The Economist provides a explanatory graphic which shows why Germany’s North Rhine-Westphalia state election matters so much to the Eurozone right now.
Should the ruling Christian Democrat/ Free Democratic Party (CDU/FDP) lose North Rhine-Westphalia, then they’ll lose the slight majority they enjoy in Germany’s national ‘Bundesrat’. The Bundesrat is a legislative body similar to the U.S. senate, comprised of representatives from each of Germany’s ‘Lander’ (states). Thing is, representatives from each Lander are obliged to cast their votes as a bloc. Thus, even a slight victory by the opposition in North Rhine-Westphalia can have a substantial effect on the balance of power in the Bundesrat.
Should the SPD manage to get enough votes on Sunday to form a governing coalition with the Greens, or should the FDP not be returned to power as Rüttgers’ coalition partner, Merkel’s majority in the Bundesrat would vanish.
And that would mean that Merkel would once again head up a governing coalition with little power to effect change.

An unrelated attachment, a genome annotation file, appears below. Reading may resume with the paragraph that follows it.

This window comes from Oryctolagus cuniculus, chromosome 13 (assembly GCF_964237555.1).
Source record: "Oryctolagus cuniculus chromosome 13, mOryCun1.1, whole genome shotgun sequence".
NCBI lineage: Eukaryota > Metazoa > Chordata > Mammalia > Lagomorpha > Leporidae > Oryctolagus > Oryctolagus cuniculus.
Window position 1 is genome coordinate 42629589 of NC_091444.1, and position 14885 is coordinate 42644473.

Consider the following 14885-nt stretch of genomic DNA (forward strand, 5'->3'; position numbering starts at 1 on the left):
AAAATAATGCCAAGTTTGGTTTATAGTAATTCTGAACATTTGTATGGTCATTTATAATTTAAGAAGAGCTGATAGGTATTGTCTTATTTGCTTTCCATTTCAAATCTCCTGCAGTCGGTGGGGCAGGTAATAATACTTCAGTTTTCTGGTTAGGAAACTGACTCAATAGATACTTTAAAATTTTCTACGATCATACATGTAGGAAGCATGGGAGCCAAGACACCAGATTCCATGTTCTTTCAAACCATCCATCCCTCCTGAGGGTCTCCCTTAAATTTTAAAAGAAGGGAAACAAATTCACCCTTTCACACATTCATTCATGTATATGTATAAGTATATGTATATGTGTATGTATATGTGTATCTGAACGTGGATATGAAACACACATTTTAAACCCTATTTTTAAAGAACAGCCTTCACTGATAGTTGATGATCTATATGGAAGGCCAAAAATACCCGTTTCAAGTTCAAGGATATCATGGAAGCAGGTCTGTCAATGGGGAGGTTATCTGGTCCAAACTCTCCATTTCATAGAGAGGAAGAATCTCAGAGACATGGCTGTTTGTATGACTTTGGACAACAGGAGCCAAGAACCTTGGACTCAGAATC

Should North Rhine-Westphalia go against Merkel, The CDU might still be able to pull together a majority…
if the CDU-FDP coalition is unseated in NRW, the government that takes its place may take on an interesting hue. One possibility is a “grand coalition” between the CDU and the Social Democratic Party, of the sort that ruled Germany between 2005 and last year.
More unusual would be a CDU-Green alliance. Although political and cultural differences have historically kept the two parties apart, the gap between them may be narrowing.
(Graphic from The Economist)
But… a change of power for North Rhine-Westphalia could still weaken Merkel’s hand even if the CDU manages to create a majority coalition. That’s because a defeat in North Rhine Westphalia could likely be the result of German opposition to Merkel’s stance of supporting Greece. This could make other politicians gun shy when it comes to future Eurzone bailout measures, since the result of this single Lander could signal where broader German sentiment is trending.
State elections in North Rhine-Westphalia have traditionally acted as a barometer for national political trends, Nick Matthews, an economist at Royal Bank of Scotland Group Plc, said in a report on May 5.
A YouGov poll found that 21% of voters said that they could change their vote due to Germany’s stance on bailing out Greece. At a time when the Eurozone needs decisive action from its leading nations, an increasingly timid German government is far from ideal.
The election is happening now (08:00 GMT) and voting stations will close at 16:00 GMT.